A.8 Positive ground state wave function

This addendum discusses why in at least the simplest cases a ground state wave function can be assumed to be real, positive, and unique (i.e. nondegenerate). It is assumed that the potential is a real function of position. That is true for the hydrogen molecular ion. It is also true for a single hydrogen atom and most other simple systems, at least in the nonrelativistic approximations normally used in this book.

It should first be noted that if potentials are allowed that are positive infinity in a finite region, nonunique ground states that cannot be taken positive may in fact possible. Such a potential can provide an impenetrable boundary, completely separating one region of space from another. In that case the ground state wave functions at the two sides of the boundary become decoupled, allowing for indeterminacy in the combined ground state. Such artificial cases are not covered here. But you can readily find examples in lots of books on quantum mechanics, especially in one dimension. Here it will be assumed that the potentials stay away from positive infinity. For practical purposes, it may also be noted that if the potential becomes positive infinity at just a few points, it is usually not a problem unless the approach to singularity is very steep.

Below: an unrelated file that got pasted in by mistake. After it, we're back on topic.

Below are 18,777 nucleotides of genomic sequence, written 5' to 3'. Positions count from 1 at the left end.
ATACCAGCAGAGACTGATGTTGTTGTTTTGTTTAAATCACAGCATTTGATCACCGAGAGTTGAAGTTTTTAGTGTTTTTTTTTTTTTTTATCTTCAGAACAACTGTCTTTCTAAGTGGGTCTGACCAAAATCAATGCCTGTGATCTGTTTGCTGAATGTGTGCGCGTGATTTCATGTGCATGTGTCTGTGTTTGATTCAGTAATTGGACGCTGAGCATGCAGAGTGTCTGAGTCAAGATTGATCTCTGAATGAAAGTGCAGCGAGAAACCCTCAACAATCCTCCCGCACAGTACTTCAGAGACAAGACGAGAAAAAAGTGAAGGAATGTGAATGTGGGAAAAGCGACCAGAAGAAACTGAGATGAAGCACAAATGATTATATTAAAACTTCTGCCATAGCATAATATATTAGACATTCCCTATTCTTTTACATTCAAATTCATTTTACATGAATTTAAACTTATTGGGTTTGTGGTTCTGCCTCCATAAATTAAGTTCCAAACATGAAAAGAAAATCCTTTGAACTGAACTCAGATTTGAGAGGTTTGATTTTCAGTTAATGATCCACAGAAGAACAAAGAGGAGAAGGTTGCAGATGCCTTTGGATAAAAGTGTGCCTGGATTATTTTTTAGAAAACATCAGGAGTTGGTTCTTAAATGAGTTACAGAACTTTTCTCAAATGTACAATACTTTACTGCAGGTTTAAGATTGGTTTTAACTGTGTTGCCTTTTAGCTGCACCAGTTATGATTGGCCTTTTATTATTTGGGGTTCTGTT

There is however a much more important restriction to the conclusions in this note: ground states may not be positive if you go to many-particle systems. That is discussed further in the final paragraphs of this addendum.

First consider why the ground state, and any other energy eigenstate,
can be assumed to be real without loss of generality. Suppose that
you had a complex eigenfunction

where the real part

Next consider why the ground state can be taken to be positive,
assuming, for now, that it is unique. What characterizes the ground
state

In the first term, the kinetic energy, integrations by part have been used to get rid of the second order derivatives. Note that

Finally, it needs to be shown that the ground state is indeed unique as assumed above. That is really messy, so it has been banned to derivation {D.22}. It is based on the same idea that the absolute value of a ground state is a ground state too.

Regrettably the arguments above stop working for more than two
electrons. To really understand the reason, you will first need to
read chapter 5.6 on multiple-particle systems. But in a
nutshell, the wave function for systems with multiple electrons must
satisfy additional requirements, called the
antisymmetrization

requirements. These
requirements normally turn spin.

That allows the hydrogen
molecule, with two electrons, still to be covered.

The same problem occurs for atomic nuclei that contain multiple protons and/or neutrons. (For atomic nuclei, the potentials also tend to be far more complicated than assumed here. But that is another matter.) In general, particles for which antisymmetrization requirements apply are called fermions.

There is however a different class of particles called
”bosons.” For those, the wave function has to satisfy
symmetrization

requirements. Symmetrization
requirements are still OK if you replace